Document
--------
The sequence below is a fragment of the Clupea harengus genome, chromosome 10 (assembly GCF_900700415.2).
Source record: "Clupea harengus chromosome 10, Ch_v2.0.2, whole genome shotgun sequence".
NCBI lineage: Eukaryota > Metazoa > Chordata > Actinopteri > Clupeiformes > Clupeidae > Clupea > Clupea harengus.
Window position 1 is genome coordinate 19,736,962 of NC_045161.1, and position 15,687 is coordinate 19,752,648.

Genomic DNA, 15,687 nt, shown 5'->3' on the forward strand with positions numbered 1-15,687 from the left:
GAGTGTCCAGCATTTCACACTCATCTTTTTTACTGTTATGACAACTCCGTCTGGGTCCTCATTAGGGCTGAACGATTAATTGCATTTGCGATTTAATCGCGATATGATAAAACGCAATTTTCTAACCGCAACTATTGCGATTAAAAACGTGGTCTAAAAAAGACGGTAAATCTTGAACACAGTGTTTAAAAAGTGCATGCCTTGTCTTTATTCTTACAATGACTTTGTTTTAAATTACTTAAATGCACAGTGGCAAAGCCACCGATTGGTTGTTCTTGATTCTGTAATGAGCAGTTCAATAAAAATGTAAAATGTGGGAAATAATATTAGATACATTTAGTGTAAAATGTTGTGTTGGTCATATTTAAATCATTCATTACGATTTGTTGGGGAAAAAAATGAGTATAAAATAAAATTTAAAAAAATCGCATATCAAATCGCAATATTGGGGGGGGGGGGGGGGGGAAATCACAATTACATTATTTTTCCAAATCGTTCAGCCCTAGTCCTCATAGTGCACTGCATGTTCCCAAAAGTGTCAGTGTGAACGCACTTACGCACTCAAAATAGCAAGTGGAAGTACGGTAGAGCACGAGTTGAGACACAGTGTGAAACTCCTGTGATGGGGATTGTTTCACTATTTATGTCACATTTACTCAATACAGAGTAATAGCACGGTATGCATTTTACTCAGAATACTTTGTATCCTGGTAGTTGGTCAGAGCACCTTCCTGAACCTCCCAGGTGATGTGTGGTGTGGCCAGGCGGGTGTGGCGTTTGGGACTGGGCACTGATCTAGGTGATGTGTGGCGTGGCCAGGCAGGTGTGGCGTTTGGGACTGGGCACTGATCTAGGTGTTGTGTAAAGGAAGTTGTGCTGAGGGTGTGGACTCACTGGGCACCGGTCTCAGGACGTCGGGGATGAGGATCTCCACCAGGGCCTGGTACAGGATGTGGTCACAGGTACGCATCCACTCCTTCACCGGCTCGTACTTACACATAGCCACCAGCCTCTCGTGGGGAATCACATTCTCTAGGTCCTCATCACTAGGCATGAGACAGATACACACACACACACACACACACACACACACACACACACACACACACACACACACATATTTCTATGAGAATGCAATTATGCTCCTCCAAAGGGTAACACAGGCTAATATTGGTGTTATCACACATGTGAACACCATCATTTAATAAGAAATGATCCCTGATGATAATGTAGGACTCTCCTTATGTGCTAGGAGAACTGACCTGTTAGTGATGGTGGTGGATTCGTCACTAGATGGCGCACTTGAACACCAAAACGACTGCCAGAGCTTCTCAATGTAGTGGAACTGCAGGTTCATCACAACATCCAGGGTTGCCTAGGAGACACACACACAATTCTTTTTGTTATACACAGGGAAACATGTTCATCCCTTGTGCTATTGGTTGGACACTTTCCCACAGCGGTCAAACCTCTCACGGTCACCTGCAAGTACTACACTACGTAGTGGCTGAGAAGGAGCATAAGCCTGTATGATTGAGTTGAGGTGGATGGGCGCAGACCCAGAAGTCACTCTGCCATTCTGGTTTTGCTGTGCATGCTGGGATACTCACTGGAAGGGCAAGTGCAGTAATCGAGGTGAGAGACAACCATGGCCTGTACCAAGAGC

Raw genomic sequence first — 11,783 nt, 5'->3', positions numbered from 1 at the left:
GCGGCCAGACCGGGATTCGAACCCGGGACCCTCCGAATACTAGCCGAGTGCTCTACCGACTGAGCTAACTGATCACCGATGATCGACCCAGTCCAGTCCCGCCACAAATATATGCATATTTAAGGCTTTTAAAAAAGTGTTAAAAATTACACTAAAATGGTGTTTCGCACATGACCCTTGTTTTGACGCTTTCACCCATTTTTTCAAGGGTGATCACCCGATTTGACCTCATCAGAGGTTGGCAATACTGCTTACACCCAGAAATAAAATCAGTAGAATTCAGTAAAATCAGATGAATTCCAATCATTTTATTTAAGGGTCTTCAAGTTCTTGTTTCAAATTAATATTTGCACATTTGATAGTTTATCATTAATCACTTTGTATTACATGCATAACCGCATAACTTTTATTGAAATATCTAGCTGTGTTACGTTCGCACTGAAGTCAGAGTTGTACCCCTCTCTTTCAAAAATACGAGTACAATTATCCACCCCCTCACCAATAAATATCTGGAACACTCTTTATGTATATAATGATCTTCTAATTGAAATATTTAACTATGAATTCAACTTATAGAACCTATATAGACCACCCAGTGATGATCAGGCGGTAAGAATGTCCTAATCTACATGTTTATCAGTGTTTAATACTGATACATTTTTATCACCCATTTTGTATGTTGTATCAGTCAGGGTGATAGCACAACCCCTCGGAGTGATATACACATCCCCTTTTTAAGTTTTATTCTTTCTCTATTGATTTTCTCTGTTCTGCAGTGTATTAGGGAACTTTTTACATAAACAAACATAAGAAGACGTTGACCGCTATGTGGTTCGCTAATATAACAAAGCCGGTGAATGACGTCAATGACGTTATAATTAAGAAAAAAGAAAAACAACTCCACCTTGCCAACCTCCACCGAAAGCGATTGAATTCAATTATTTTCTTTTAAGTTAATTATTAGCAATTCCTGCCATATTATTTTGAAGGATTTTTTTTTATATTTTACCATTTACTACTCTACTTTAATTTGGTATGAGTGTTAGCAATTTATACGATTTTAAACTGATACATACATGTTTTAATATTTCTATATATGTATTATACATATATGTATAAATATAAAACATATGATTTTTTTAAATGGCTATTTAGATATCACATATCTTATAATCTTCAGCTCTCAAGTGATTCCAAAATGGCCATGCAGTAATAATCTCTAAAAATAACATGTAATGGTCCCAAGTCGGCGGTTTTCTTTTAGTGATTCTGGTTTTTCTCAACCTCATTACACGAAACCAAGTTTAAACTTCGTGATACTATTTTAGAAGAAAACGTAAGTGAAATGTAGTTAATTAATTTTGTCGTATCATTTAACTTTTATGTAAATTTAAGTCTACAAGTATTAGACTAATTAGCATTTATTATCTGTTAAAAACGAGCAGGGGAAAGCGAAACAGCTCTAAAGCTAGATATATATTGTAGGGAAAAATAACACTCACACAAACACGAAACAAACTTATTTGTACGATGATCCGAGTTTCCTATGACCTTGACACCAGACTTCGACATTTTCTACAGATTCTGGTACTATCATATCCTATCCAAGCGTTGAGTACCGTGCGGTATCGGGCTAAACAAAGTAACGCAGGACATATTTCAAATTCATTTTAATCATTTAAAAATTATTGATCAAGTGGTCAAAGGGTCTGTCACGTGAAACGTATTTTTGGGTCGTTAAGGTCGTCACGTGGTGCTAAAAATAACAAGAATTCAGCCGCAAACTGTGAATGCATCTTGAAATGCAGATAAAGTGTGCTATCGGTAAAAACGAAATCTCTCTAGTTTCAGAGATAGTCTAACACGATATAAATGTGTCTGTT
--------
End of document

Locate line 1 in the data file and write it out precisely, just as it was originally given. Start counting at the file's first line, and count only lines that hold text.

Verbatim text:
The sequence below is a fragment of the Clupea harengus genome, chromosome 10 (assembly GCF_900700415.2).